A Dash of Extra Efficiency
When the Toyota RAV4 debuted 20 years ago, it was at the forefront of what has become a huge market segment today—compact SUVs. Popularly known today as “crossovers,” they blend a higher-riding, truck-like configuration with an automobile chassis.
With its pinched nose and other tweaks, the 2016 model resembles its fellow Toyotas. As a sibling of the Prius, it now comes as a hybrid model.
Choose from three trim levels—XLE, SE, and Limited—and with the hybrid you get a long list of modern car features with significantly improved fuel economy and green cred.
The Numbers Game
How much better? Comparing all-wheel-drive (AWD) versions, the hybrid earns EPA fuel economy numbers of 34 City, 31 Highway, and 33 Combined. The gas-only model gets 22 City, 28 Highway, and 25 Combined. The Hybrid’s combined rating is 32 percent better, with most of the improvement coming during city driving.
The RAV4, like all hybrids, generally uses its electric motor more in slower, in-town driving. Regenerative braking, which hybrids use to recharge their batteries, happens much more often on city streets. My week of testing, much of it in freeway commuting with some local driving, delivered 31.3 mpg.
Smog and Greenhouse Gas Scores
The EPA Green Scores for the2016 Toyota RAV4 Hybrid are 7 for Smog and 8 for Greenhouse Gas—much better numbers than most cars other than pure electrics and dedicated hybrids like the Prius. The last Prius I tested got the same 7 for Smog but a perfect 10 for Greenhouse Gas, so it’s still the king. Of course, the 3,050-pound Prius uses a 1.8-liter four-cylinder gas engine while the 3,950-pound RAV4 Hybrid has a 2.5-liter one, so you’d expect that difference.
The RAV4 Hybrid blends a 150-horsepower, 2.5-liter four-cylinder engine with an electric motor for a combined 194 horsepower. The gas version is powered by a 2.5-liter four-cylinder engine that puts out 176 horsepower. The Hybrid is good for a decent 8.1-second 0-60 acceleration time.
Doing Many Things Well
Part of why small crossovers are so popular is that they do so many things well. They’re not too big for maneuvering around crowded city streets, but can calmly cruise on the freeway all day. Their rear hatch and high roof shape give you plenty of hauling capacity. My Electric Storm Blue tester boasted 35.6 cubic feet of storage with the second-row seat up and double that (70.6 cubic feet) with that seat folded.
The RAV4, aiming to look rugged, flaunts a busy, edgy dash. There’s a two-level storage bin and a sliding armrest. My tester’s terra cotta accents on the doors, dash, and seats helped relieve the overall black plastic feel.
The Limited Fashion
As a Limited, my car featured Softex (fake leather) seating with heating and memory settings (without a trace of that luxury leather smell, sadly). Extra sound insulation kept it peaceful in there, too. The Entune Premium Audio system, upgraded in the Limited, uses a seven-inch screen with music, apps, navigation, phone interface, and everything else you expect now.
Part of owning a hybrid is learning to drive more efficiently. You can watch a colorful display of your energy flow on the dash center screen, but the small, simple display right in the center of the instrument panel tells the same story. It shows a wheel and an engine, with a battery below. Lines between then indicate if you were using electricity or generating it, and if the engine was engaged or not. Of course, you can monitor your fuel economy numbers anytime.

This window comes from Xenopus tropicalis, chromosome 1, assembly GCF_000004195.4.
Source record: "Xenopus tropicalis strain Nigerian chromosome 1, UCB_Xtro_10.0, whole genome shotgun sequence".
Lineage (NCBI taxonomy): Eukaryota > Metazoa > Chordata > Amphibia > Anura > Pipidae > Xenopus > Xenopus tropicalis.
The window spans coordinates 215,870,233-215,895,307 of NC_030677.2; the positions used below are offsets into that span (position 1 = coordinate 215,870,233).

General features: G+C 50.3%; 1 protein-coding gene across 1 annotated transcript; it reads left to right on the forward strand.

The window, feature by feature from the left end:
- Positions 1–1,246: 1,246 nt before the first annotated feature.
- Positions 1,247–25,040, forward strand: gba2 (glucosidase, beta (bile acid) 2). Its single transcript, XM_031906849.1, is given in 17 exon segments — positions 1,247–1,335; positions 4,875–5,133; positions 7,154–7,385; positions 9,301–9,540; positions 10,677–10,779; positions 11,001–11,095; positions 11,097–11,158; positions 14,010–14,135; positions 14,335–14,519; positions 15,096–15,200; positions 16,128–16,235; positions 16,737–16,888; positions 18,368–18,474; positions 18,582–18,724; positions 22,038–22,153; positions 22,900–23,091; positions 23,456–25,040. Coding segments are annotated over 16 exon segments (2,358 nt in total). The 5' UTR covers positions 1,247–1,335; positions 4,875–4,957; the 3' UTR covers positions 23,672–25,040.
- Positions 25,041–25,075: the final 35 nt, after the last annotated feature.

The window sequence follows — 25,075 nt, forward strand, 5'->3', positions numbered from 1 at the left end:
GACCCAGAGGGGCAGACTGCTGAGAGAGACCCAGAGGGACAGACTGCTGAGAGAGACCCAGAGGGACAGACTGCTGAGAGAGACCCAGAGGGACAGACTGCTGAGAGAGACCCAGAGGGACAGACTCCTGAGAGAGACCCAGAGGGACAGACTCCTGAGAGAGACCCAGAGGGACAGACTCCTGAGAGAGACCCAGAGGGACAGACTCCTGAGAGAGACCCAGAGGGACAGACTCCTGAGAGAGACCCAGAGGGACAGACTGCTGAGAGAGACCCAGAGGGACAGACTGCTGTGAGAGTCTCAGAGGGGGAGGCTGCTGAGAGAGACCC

Toyota Safety Sense
The company is proud of its Toyota Safety Sense technology, which now incorporates pedestrian detection (so it’s called TSS-P, which is the reverse of a 1960s spray-on shampoo). You get pre-collision warnings, lane departure alert with steering assist, automatic high beams, and dynamic radar cruise control. What this all adds up to is, the car knows what’s going on and will help you avoid hitting pedestrians, keep your car in the lane and maintain a safe distance when using cruise control. What’s not to like?
Only a Little Bump
Hybrids cost more than regular gas burners. How much? The cheapest non-hybrid RAV4, an LE with two-wheel drive, starts at $24,910. But for a real comparison, the Limited AWD gas version retails at $33,230. The Hybrid Limited AWD, like mine, runs $34,030. That’s only an $800-dollar difference, and that dollar difference applies at all three trim levels.
The SE version of the Hybrid gives you a sport-tuned suspension and some styling differences, and costs $32,185, while the Hybrid XLE is the gas/electric entry point, at $29,030. Add $900 to every one of those prices for destination charges.
There’s a movement toward subcompact crossovers for even more efficiency and cuteness, but for now, the 2016 Toyota RAV4 Hybrid compact SUV is in the driver’s seat. The hybrid model, for not much more cash, is a responsible choice.
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Clean Fleet Report is loaned free test vehicles from automakers to evaluate, typically for a week at a time. Our road tests are based on this one-week drive of a new vehicle. Because of this we don’t address issues such as long-term reliability or total cost of ownership. In addition we are often invited to manufacturer events highlighting new vehicles or technology. As part of these events we may be offered free transportation, lodging or meals. We do our best to present our unvarnished evaluations of vehicles and news irrespective of these inducements.
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